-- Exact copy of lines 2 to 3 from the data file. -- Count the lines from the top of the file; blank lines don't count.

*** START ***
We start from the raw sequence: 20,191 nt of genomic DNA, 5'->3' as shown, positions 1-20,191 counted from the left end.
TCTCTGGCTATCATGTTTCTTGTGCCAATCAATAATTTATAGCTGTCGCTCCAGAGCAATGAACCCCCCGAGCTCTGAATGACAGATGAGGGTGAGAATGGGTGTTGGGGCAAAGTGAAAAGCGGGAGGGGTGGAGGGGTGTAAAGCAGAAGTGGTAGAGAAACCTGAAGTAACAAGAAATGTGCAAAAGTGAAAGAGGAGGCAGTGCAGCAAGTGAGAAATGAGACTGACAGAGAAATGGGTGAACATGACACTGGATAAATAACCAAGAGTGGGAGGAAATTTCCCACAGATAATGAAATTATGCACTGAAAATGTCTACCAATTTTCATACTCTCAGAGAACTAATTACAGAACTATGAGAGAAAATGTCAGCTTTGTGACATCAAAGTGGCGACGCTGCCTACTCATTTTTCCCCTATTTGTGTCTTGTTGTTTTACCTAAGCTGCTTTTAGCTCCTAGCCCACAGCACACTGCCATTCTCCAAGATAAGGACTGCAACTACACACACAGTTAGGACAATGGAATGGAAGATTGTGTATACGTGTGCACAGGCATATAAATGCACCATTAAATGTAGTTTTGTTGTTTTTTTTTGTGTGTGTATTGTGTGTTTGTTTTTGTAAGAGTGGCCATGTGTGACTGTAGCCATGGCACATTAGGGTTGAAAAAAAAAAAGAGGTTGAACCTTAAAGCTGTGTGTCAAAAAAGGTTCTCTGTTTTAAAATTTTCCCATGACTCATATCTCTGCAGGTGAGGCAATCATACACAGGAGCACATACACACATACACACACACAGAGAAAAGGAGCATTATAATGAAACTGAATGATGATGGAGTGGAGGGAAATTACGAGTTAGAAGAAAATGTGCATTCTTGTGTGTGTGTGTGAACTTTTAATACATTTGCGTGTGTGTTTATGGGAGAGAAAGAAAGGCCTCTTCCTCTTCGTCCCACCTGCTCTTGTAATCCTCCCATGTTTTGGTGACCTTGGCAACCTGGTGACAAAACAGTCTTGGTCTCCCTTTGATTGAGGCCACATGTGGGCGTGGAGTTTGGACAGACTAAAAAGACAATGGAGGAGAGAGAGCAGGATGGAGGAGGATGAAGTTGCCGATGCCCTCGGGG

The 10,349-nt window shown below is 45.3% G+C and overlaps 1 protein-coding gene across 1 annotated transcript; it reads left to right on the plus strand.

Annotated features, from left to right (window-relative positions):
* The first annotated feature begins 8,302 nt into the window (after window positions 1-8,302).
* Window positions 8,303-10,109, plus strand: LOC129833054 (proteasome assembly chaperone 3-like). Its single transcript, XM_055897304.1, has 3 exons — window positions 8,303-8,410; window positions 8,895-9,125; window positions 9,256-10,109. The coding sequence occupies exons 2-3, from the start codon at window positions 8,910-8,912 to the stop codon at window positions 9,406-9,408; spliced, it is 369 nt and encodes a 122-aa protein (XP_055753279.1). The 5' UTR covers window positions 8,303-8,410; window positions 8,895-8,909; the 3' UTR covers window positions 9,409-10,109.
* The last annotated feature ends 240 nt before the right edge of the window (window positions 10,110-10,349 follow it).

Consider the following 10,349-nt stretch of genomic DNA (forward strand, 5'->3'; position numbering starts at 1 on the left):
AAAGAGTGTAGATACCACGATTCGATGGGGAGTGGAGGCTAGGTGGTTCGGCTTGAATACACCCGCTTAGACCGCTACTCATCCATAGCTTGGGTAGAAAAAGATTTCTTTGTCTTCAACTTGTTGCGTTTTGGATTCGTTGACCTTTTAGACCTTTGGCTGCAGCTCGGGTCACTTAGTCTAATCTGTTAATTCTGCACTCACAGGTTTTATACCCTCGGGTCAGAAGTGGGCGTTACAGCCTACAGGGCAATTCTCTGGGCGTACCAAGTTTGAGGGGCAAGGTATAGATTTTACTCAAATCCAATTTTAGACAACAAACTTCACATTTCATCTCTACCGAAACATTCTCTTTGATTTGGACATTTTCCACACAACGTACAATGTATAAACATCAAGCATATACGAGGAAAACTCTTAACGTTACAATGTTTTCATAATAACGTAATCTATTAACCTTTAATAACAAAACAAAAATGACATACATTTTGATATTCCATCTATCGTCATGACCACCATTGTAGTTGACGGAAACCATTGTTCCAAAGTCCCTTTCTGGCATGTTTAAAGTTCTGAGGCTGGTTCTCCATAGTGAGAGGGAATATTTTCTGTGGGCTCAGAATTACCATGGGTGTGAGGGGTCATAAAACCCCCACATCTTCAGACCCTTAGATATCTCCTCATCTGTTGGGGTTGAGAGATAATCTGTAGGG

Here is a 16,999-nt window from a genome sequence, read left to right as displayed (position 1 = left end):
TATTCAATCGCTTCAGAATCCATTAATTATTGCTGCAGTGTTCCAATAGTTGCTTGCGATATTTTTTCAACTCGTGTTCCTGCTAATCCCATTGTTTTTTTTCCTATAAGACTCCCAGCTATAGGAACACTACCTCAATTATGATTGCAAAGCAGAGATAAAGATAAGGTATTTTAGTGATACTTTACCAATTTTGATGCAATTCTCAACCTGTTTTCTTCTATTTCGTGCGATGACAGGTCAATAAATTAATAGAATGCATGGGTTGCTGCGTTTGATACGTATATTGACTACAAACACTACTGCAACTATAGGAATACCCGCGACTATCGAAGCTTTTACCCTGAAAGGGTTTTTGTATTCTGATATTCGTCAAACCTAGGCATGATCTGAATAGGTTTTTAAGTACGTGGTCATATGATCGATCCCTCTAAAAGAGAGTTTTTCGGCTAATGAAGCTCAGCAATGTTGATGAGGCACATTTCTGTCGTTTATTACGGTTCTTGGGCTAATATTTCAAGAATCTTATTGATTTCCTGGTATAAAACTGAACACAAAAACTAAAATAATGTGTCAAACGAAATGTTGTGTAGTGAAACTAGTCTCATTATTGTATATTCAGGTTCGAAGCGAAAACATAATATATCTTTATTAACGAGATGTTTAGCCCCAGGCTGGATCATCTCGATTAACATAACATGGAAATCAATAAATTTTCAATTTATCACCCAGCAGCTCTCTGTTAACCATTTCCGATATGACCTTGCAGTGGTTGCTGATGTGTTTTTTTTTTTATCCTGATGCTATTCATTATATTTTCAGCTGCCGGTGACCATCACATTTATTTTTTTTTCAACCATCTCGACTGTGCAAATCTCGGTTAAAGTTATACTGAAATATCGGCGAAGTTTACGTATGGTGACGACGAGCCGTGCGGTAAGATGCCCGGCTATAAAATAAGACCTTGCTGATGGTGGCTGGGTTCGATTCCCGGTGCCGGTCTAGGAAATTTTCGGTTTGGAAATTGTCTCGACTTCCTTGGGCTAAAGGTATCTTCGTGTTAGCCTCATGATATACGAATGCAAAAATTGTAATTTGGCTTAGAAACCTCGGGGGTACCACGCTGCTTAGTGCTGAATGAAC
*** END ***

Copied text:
TCTCTGGCTATCATGTTTCTTGTGCCAATCAATAATTTATAGCTGTCGCTCCAGAGCAATGAACCCCCCGAGCTCTGAATGACAGATGAGGGTGAGAATGGGTGTTGGGGCAAAGTGAAAAGCGGGAGGGGTGGAGGGGTGTAAAGCAGAAGTGGTAGAGAAACCTGAAGTAACAAGAAATGTGCAAAAGTGAAAGAGGAGGCAGTGCAGCAAGTGAGAAATGAGACTGACAGAGAAATGGGTGAACATGACACTGGATAAATAACCAAGAGTGGGAGGAAATTTCCCACAGATAATGAAATTATGCACTGAAAATGTCTACCAATTTTCATACTCTCAGAGAACTAATTACAGAACTATGAGAGAAAATGTCAGCTTTGTGACATCAAAGTGGCGACGCTGCCTACTCATTTTTCCCCTATTTGTGTCTTGTTGTTTTACCTAAGCTGCTTTTAGCTCCTAGCCCACAGCACACTGCCATTCTCCAAGATAAGGACTGCAACTACACACACAGTTAGGACAATGGAATGGAAGATTGTGTATACGTGTGCACAGGCATATAAATGCACCATTAAATGTAGTTTTGTTGTTTTTTTTTGTGTGTGTATTGTGTGTTTGTTTTTGTAAGAGTGGCCATGTGTGACTGTAGCCATGGCACATTAGGGTTGAAAAAAAAAAAGAGGTTGAACCTTAAAGCTGTGTGTCAAAAAAGGTTCTCTGTTTTAAAATTTTCCCATGACTCATATCTCTGCAGGTGAGGCAATCATACACAGGAGCACATACACACATACACACACACAGAGAAAAGGAGCATTATAATGAAACTGAATGATGATGGAGTGGAGGGAAATTACGAGTTAGAAGAAAATGTGCATTCTTGTGTGTGTGTGTGAACTTTTAATACATTTGCGTGTGTGTTTATGGGAGAGAAAGAAAGGCCTCTTCCTCTTCGTCCCACCTGCTCTTGTAATCCTCCCATGTTTTGGTGACCTTGGCAACCTGGTGACAAAACAGTCTTGGTCTCCCTTTGATTGAGGCCACATGTGGGCGTGGAGTTTGGACAGACTAAAAAGACAATGGAGGAGAGAGAGCAGGATGGAGGAGGATGAAGTTGCCGATGCCCTCGGGG

The 10,349-nt window shown below is 45.3% G+C and overlaps 1 protein-coding gene across 1 annotated transcript; it reads left to right on the plus strand.